The course also requires viewing films outside of class and two approved “comunidad de práctica” activities (for example, la mesa avanzada, or Casa Hispánica/Presente/Somos events).

Counts Toward Majors: Performance, Political Science, Spanish
Counts Toward Concentration: International Relations

Spanish 276:  Spanish as a First and Second Language

Prerequisite: Spanish 250 or Spanish 251
Prof. Maggie Broner

Students explore the processes involved in the acquisition of Spanish as a first and second language and the variation present in the language of both native and non-native speakers of Spanish from Spain, Latin America, and the U.S. Hispanic linguistics are studied with special attention paid to socio-cultural as well as structural aspects. The course includes the study of at least one substantive literary work. Taught in Spanish. Offered each semester.

Counts Toward Majors: Performance, Political Science, Race and Ethnic Studies, Spanish
Counts Toward Concentrations: International Relations, Linguistic Studies, Race and Ethnic Studies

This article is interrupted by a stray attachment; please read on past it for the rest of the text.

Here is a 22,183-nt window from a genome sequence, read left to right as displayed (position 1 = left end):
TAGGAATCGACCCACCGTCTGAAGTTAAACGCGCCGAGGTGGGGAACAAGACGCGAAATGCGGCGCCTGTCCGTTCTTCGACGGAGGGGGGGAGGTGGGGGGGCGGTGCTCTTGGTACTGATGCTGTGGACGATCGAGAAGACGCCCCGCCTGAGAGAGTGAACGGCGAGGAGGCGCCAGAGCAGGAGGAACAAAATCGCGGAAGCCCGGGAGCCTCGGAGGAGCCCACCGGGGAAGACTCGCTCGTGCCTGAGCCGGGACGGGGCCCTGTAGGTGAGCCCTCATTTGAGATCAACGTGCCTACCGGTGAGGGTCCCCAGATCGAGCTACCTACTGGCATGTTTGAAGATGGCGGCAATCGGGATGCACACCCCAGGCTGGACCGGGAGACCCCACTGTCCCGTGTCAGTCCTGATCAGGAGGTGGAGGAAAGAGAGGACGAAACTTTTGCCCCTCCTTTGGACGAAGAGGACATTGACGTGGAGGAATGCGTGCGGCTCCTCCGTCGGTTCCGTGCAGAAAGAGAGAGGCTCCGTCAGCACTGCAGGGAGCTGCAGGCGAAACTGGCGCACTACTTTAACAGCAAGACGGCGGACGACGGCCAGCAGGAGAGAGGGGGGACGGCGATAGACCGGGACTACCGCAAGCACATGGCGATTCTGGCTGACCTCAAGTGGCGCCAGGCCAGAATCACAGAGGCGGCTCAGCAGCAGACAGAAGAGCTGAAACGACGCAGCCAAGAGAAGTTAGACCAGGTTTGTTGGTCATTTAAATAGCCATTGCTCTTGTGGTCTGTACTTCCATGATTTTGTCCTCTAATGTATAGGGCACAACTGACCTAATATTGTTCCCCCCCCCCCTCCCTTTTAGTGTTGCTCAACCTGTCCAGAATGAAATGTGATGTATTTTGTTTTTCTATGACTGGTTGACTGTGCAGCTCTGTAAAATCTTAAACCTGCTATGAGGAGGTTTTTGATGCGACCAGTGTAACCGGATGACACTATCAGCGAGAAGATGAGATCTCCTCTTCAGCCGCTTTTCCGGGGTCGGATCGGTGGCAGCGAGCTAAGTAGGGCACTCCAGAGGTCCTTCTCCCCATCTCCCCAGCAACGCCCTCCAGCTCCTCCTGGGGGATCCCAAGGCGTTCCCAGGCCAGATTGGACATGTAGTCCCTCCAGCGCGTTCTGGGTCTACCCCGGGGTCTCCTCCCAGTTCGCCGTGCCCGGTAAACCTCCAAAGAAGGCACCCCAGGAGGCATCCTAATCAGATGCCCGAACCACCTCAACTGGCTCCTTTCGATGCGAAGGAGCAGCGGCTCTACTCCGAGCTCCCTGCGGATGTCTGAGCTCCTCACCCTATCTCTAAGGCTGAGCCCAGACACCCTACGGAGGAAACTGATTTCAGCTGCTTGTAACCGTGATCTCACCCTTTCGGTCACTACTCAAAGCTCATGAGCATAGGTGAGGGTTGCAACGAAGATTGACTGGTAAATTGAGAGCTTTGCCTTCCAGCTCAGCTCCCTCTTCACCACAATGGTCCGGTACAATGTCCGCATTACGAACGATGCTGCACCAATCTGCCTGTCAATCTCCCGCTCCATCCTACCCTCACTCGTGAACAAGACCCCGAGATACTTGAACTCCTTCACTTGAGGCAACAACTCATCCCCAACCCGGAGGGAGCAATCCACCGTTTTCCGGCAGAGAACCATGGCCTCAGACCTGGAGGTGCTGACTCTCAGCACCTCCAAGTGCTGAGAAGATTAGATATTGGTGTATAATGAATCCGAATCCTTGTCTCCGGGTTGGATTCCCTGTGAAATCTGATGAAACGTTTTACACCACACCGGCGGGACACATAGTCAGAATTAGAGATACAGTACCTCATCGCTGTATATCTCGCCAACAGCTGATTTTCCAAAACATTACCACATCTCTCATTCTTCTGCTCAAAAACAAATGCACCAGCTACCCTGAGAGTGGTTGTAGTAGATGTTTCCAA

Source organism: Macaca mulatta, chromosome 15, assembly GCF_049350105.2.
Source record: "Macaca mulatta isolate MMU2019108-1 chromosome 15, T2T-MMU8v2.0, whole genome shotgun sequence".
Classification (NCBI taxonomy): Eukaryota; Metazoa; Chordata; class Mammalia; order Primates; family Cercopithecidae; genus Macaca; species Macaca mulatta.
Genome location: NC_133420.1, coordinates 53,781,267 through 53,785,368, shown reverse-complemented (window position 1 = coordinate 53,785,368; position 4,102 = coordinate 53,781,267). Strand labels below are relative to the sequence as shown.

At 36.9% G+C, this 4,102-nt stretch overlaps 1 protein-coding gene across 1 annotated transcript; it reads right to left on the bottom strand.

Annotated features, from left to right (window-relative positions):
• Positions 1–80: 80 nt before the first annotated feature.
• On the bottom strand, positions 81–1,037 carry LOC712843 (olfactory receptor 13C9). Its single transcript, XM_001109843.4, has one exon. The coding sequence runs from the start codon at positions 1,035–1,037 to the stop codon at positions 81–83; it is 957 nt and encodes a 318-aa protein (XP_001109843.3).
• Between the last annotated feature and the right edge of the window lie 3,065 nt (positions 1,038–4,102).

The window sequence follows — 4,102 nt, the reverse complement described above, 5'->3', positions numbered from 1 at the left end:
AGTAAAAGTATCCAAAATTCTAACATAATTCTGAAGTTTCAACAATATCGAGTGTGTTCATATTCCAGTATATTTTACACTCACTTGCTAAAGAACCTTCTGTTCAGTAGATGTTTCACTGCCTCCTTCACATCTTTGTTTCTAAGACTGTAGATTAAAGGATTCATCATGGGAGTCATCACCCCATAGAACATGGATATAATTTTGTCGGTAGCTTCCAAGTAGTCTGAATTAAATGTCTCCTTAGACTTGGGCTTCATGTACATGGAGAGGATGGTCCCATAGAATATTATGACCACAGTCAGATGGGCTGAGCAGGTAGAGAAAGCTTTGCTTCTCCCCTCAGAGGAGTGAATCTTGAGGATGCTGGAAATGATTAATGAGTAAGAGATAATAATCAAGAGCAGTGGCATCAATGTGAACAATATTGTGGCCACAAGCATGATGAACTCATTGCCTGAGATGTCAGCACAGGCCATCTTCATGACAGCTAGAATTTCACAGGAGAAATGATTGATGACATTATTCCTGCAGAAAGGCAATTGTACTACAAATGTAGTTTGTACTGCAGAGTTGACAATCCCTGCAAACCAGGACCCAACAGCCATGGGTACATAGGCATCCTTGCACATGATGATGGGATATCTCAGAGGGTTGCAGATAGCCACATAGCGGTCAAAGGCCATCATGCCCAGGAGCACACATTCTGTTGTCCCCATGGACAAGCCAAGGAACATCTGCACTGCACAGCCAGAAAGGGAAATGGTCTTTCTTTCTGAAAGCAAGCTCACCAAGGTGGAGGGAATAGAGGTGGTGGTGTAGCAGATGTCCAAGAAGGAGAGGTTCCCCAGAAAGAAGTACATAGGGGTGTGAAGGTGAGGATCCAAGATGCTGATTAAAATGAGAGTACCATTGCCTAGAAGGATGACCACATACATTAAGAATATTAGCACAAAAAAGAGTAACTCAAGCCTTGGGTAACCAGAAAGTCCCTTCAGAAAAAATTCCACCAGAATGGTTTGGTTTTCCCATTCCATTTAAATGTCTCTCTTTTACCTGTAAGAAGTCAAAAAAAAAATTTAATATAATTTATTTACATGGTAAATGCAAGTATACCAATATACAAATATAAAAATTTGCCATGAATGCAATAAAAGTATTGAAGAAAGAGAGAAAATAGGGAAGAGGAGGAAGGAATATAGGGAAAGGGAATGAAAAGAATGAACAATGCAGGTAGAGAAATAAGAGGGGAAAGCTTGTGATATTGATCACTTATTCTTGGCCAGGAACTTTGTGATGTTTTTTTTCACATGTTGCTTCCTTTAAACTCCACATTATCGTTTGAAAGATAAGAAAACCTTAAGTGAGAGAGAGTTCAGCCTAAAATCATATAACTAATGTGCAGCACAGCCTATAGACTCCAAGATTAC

Materials for the class: All can be purchased through St. Olaf’s bookstore.
Paquete de Lecturas
El español a través de la lingüística: Preguntas y Respuestas. Editado editado por Jennifer D. Ewald y Anne Edstrom
Mi Mundo Adorado, Sonia Sotomayor

Spanish 312: Women/Gender in Contemporary Spain (topic)

Prerequisite: Spanish 250 or Spanish 251 and one 270-level course
Prof.  Jonathan O’Conner

Recent events in Spain highlight the persistence of gender-based discrimination and inequities despite decades of progress. In this course, we will work with a wide range of sources from modern Spain, including film and the novel La hija extranjera (2015) by Najat El Hachmi. We will briefly consider the II República and Franco’s dictatorship before working more closely with the most recent 45 years during Spain’s democracy. We will examine the intersection of categories of experience including class, race, gender identity, religion, and sexuality. Our work will be informed by feminist theory. Together, we will explore a wide range of women’s voices, as we seek to understand diverse experiences, struggles, successes, and challenges that remain.